Thursday, 30 October 2014


Myosotis (from the Greek: "mouse's ear", after the leaf) is a genus of flowering plants in the family Boraginaceae that are commonly called forget-me-nots. Its common name was calqued from the French, ne m'oubliez pas and first used in English in c. 1532. Similar names and variations are found in many languages.

In 15th-century Germany, it was supposed that the wearers of the flower would not be forgotten by their lovers. Legend has it that in medieval times, a knight and his lady were walking along the side of a river. He picked a posy of flowers, but because of the weight of his armour he fell into the river. As he was drowning he threw the posy to his loved one and shouted "forget me not". It was often worn by ladies as a sign of faithfulness and enduring love.

The field forget-me-not (Myosotis arvensis) shown here is a low to short plant, softly hairy. Branched at the base. Basal leaves in lax rosette. Flowers bright grey-blue saucer shaped. 3 to 5 mm calyx closed in fruit the tube with numerous hooked hairs. It is a common garden plant with many beautiful blue flowers in Spring and Summer.

Field forget-me-not is usually an annual or biennial herb. Its success is based on its flexibility. The seeds can wait in the soil for a suitable time to sprout for up to 30 years and germinate when conditions become favourable.

This post is part of the Floral Friday Fotos meme.

Wednesday, 29 October 2014


Perth is the capital and largest city of the Australian state of Western Australia (WA). It is the fourth most populous city in Australia, with an estimated population of 1.97 million (on 30 June 2013) living in Greater Perth. Part of the South West Land Division of Western Australia, the majority of the metropolitan area of Perth is located on the Swan Coastal Plain, a narrow strip between the Indian Ocean and the Darling Scarp, a low coastal escarpment.

The first areas settled were on the Swan River, with the city's central business district and port (Fremantle) both located on its shores. Perth is formally divided into a number of local government areas, which themselves consist of a large number of suburbs, extending from Two Rocks in the north to Rockingham in the south, and east inland to The Lakes.

Perth was originally founded by Captain James Stirling in 1829 as the administrative centre of the Swan River Colony, and gained city status in 1856 (currently vested in the smaller City of Perth). The city is named for Perth, Scotland, by influence of Sir George Murray, then British Secretary of State for War and the Colonies.

The city's population increased substantially as a result of the Western Australian gold rushes in the late 19th century, largely as a result of emigration from the eastern colonies of Australia. During Australia's involvement in World War II, Fremantle served as a base for submarines operating in the Pacific Theatre, and a US Navy Catalina flying boat fleet was based at Matilda Bay. An influx of immigrants after the war, predominantly from Britain, Greece, Italy and Yugoslavia, led to rapid population growth. This was followed by a surge in economic activity flowing from several mining booms in the late 20th and early 21st centuries that saw Perth become the regional headquarters for a number of large mining operations located around the state.

This post is part of the Waterworld Wednesday meme,
and also part of the Outdoor Wednesday meme,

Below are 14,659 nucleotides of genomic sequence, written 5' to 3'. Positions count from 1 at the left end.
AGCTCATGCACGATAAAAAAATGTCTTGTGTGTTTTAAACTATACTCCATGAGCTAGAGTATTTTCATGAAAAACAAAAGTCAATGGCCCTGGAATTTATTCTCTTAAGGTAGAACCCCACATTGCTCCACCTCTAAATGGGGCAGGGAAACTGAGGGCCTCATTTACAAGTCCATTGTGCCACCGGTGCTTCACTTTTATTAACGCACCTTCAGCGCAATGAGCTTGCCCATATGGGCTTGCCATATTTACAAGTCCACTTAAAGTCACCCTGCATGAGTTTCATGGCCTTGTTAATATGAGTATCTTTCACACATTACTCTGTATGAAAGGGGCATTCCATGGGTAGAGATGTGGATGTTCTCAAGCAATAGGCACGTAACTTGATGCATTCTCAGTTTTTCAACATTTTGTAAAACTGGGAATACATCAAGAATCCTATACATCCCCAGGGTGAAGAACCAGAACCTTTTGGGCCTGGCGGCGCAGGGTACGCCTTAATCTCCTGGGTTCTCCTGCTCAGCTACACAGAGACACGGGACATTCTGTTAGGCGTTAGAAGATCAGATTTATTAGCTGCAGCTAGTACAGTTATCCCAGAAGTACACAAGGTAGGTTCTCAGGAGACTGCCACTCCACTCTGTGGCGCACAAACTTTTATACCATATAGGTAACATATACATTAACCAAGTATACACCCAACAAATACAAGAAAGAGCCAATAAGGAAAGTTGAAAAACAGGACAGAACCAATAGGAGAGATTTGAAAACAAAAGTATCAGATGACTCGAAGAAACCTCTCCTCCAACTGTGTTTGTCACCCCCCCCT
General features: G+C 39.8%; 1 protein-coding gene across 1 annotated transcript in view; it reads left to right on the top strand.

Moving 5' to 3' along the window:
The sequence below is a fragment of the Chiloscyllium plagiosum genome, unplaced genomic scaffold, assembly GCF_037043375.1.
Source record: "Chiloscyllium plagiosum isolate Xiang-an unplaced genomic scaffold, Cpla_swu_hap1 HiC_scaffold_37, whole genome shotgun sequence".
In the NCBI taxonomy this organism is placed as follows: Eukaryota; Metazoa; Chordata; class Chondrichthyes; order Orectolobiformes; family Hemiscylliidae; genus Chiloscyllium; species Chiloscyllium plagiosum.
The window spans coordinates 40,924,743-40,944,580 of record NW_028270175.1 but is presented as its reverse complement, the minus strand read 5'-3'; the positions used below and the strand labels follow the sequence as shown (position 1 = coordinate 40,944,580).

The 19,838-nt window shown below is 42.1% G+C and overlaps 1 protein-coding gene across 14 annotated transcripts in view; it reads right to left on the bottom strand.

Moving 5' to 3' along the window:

and also part of the Wordless Wednesday meme,
and also part of the ABC Wednesday meme.

Sunday, 26 October 2014


St. Alexander's Church (Polish: kościół św. Aleksandra) is a Roman Catholic church on Three Crosses Square in Warsaw, Poland. The church was established by the grateful citizens of Warsaw to commemorate the tsar Alexander I of Russia, who conferred the Constitution to the Kingdom of Poland. It was constructed in the years 1818–25 in Neoclassical style. The foundation stone was laid on 15 June 1818 by Minister of State Treasury Jan Węgliński, replacing indisposed General Józef Zajączek, Namestnik of the Kingdom of Poland.

The temple was consecrated on 18 June 1826 by primate Wojciech Skarszewski and constructed on a circular ground plan covered by a dome, often referred to as the rotunda. The inspiration for the external shape of the shrine was Pantheon in Rome. The main altar was adorned with oil painting by Franciszek Smuglewicz depicting Crucifixion of Jesus. In 1886–95 the church was rebuilt in Neo-Renaissance style, resulting in a much larger building with two prominent towers and a large dome. The contest for the reconstruction design was announced on 14 April 1883 and the construction was entrusted to the author of the victorious design Józef Pius Dziekoński.The original rotunda was enlarged by adding three naves from the Ujazdowskie Avenue and two towers, enhancing the walls and the dome. The southern portico was embellished with relief of Blessing Christ among the Indigents and Cripples by Jan Kryński and sculptures by Teofil Gosecki.

With these changes, the building became one of the largest in Warsaw. During its existence the church has witnessed a number of historic events, including the 1912 funeral service for Bolesław Prus, who died a couple of blocks away in his apartment on ulica Wilcza (Wolf Street). The church was destroyed during World War II, in the course of the Warsaw Uprising. During the aerial bombardment by German Luftwaffe in the first days of September 1944, the church was hit by 9 bombs resulting in collapse of the dome, main nave and one of the towers (this enlarged form of the church is shown in the historic photo, last in the sequence below).

In the years after the war it stood as a ruin while debates were conducted over whether to rebuild it to its prewar appearance, or to its original appearance before reconstruction. In the end, the church was rebuilt between 1949 and 1952 in a form similar to its original design.

This post is part of the Spiritual Sundays meme,
and also part of the inSPIREd Sunday meme.

Saturday, 25 October 2014


Yarra Flats Park features 85 hectares of pastoral and heritage landscapes, natural bushland, wetlands, abundant birdlife and a number of informal picnic areas. There is a wood barbecue, picnic tables and shelters located near the car park.  Along the Main Yarra Trail is the Heidelberg School Artists Trail, which illustrates how artists a century ago (such as Condor, McCubbin and Streeton) interpreted the landscape.